Bart van Es’ Biography ‘The Cut Out Girl’ Named Costa Book of the Year

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The Costa Book of the Year prize goes to its biography category winner, a tale of the Dutch Nazi resistance by Bart van Es.

Author Bart van Es, winner of the Costa Book of the Year award, with Lien de Jong, the subject of his winning biography, ‘The Cut Out Girl.’ Image: Costa Book Awards

By Porter Anderson, Editor-in-Chief | @Porter_Anderson

‘The Hidden Gem of the Year’
At a ceremony tonight (January 29) at Quaglino’s in London’s St. James’s district, author Bart van Es’ biography The Cut Out Girl (Penguin/Fig Tree) has been named the Costa Book of the Year 2018. (Although awarded in January, the Costa Book Awards program is designated by the previous year during which most of the prize cycle was in play.)

With this, van Es takes the Costa program’s top honor. As Publishing Perspectives readers know, the awards are granted first in five categories—one of which is biography—and then a top book is named from the five.

This is the seventh time a biography has been named Book of the Year. Since the introduction of the Book of the Year award in 1985, it has also been won 12 times by a novel, five times by a first novel, eight times by a collection of poetry, and twice by a children’s book. Each of these five category winners receives £5,000 (US$6,550).

They were selected from an initially deep pool of 641 entries.

The last Biography to win the Costa Book of the Year was H is for Hawk by Helen Macdonald which took the overall prize in 2014.  The 2017 Costa Book of the Year was Inside the Wave, the final collection of poetry by Helen Dunmore, published shortly before her death.

The Book of the Year carries a purse of £30,000 (US$39,319). And at a time when the push and pull of globalism is felt by other awards, particularly in Brexitian Britain, the Costa Book Award readily describes itself as “the only major UK book prize open solely to authors resident in the UK and Ireland.”

Van Es and His Book’s Story

A distinctive element of van Es’ winning book has to do with his personal connections to its subjects.

A professor of English literature at the University of Oxford and a fellow at St Catherine’s College, van Es is the grandson of the foster parents of the titular girl, Lien de Jong. When a child, de Jong was given to a foster family in the Netherlands. She survived the Nazis but her biological parents did not. Van Es was drawn to the story when he learned that de Jong had later been estranged from her foster family.

De Jong joined van Es this evening at the awards ceremony in London.

Van Es—whose previous books include Shakespeare in Company (Oxford University Press, 2013) and Spenser’s Forms of History (Oxford University Press, 2002)—has seen The Cut Out Girl sold into several territories so far, including:

  • German: Dumont Buchverlag, translated by Silvia Morawetz and Theresia Übelhör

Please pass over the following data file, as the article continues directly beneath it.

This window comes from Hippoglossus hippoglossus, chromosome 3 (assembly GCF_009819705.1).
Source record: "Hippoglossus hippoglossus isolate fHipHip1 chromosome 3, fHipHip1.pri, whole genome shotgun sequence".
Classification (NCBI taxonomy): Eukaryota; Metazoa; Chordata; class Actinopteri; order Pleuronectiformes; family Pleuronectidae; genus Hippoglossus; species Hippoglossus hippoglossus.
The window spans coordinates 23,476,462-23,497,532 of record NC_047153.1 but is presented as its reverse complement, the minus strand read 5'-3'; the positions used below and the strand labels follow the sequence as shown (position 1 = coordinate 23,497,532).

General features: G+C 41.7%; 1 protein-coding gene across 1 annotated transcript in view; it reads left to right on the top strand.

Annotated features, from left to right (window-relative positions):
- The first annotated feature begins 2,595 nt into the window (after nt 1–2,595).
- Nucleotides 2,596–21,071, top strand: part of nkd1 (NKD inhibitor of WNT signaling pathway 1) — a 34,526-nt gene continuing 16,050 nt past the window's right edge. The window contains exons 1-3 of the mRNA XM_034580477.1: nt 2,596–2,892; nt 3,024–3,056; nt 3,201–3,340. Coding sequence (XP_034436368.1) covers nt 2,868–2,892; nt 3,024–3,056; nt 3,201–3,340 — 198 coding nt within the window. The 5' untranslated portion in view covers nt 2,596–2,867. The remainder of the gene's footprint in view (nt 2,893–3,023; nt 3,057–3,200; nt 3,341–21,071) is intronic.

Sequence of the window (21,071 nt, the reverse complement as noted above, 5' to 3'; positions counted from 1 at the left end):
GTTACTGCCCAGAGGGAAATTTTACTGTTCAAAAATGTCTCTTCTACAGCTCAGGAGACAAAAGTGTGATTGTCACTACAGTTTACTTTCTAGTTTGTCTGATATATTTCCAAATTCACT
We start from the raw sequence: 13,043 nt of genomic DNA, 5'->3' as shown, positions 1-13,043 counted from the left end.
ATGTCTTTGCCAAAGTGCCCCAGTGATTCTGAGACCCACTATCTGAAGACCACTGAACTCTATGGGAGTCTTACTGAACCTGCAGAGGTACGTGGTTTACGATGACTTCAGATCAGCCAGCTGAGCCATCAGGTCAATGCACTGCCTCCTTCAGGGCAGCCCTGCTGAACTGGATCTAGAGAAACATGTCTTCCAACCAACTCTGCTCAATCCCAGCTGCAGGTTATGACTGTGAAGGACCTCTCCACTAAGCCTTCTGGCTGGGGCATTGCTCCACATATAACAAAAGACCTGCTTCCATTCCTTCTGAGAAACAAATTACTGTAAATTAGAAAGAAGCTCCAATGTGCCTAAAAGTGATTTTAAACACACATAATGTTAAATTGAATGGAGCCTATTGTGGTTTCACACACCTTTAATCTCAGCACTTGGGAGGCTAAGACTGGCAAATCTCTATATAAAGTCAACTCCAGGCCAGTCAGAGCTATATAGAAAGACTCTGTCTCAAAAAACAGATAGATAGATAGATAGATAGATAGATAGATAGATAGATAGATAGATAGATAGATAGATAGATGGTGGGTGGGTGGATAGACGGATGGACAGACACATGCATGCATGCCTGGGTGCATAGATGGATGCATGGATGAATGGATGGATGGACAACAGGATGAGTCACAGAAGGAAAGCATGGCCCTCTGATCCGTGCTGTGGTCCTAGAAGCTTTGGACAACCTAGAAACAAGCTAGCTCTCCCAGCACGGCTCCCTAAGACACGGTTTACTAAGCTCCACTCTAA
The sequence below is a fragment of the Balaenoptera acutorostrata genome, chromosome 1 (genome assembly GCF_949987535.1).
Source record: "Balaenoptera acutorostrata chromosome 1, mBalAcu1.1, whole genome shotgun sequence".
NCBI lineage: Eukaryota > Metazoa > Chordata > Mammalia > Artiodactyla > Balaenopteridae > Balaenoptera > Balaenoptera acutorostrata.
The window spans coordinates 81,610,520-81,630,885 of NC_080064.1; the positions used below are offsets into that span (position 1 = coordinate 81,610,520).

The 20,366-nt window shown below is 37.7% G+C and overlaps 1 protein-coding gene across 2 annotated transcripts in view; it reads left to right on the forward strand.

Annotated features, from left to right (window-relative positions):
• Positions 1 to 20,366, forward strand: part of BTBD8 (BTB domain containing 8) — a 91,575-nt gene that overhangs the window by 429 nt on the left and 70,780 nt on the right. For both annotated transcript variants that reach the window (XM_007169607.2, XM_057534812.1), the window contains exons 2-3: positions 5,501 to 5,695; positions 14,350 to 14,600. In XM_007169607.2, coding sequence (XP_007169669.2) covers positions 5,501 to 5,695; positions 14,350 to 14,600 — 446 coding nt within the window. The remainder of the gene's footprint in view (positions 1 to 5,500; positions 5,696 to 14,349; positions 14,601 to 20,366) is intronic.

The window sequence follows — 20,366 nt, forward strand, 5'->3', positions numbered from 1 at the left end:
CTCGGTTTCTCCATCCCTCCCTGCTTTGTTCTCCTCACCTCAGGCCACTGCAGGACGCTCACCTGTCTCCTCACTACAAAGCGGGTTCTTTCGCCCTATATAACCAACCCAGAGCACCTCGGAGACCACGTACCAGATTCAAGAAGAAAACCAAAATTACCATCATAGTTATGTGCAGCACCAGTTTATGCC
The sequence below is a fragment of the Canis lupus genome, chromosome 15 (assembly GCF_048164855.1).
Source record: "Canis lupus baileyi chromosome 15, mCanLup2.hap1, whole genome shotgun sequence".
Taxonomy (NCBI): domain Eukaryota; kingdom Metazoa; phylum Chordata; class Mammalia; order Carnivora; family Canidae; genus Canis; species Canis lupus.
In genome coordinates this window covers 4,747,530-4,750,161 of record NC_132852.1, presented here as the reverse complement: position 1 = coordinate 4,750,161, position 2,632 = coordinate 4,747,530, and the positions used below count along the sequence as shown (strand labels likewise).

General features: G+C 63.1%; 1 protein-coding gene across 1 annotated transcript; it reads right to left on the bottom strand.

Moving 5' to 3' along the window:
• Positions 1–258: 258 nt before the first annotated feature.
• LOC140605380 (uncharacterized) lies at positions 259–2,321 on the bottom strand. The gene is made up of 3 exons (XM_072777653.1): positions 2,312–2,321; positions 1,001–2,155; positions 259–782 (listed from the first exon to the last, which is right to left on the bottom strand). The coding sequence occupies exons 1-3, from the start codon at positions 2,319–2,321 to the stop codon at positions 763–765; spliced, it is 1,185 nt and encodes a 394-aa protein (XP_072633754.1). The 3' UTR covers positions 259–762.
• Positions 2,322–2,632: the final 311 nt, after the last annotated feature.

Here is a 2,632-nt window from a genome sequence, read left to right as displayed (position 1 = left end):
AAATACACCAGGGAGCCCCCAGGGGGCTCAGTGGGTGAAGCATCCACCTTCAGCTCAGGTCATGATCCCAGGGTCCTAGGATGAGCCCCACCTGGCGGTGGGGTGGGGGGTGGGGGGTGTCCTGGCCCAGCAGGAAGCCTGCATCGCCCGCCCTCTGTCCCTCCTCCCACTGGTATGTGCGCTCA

• Dutch: De Bezige Bij, translated by René van Veen
  • Italian: Guanda, translated by E. Banfi

And in recognizing van Es’ work for the Costa’s highest honor, jury chair Sophie Raworth is quoted, saying, “The Cut Out Girl is a unique telling of an extraordinary story.

“Powerful, moving, uplifting and beautifully written, this is an important book which has huge resonance today. We all felt it was the hidden gem of the year.”

Raworth was joined on the jury by Rachel Joyce, Sathnam Sanghera, Mimi Khalvati, Anita Sethi, Rick O’Shea, Simon Williams, Kate Humble, and Prue Leith, CBE.

Category winners against which van Es’ book was competing are:

Established in 1971 by Whitbread Plc, Costa announced its takeover of the sponsorship in 2006, and 2018 is the award program’s 47th year.

To be eligible for the 2018 Costa Book Awards, books must have been first published in the UK or Ireland between November 1, 2017, and October 31, 2018, with “their authors resident in the UK for the previous three years.”

 Story Award Winner: Caroline Ward Vine

Also announced at the ceremony tonight was the winner of the Costa Short Story Award.

Caroline Ward Vine, a former magazine publisher and now a business and education consultant, won the public vote that selects the short story Costa winner. The prize carries £3,500 (US$4,582), and she won for her story, Breathing Water.

Two runners-up, literacy and language specialist Sophie Wellstood from South-West London and engineer Amanda Huggins from West Yorkshire, received £1,000 and £500 respectively.

Established in 2012, the short story award, which is judged independently of the main five-category system, is handled without jurors knowing the authors’ names to ensure a bias-free process. It’s awarded to a single, previously unpublished short story of up to 4,000 words written in English by an author aged 18 years or older, and is open to both published and unpublished writers.

A shortlist of three stories was selected by a panel of judges–Sarah Franklin, Joe Haddow, Adele Parks, Simon Trewin and Kit de Waal-and then made available on the Costa Book Awards site for the public to download and vote for their favorite.


More from Publishing Perspectives on the Costa Book Award is here. And more on book prizes in general is here.

About the Author

Porter Anderson

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Porter Anderson is Editor-in-Chief of Publishing Perspectives. He is also co-owner and editor with Jane Friedman of The Hot Sheet, the newsletter for trade and indie authors. He formerly was Associate Editor for The FutureBook, at London's The Bookseller. Anderson has also worked with CNN International, CNN.com, CNN USA, the Village Voice, the Dallas Times Herald, and other media.

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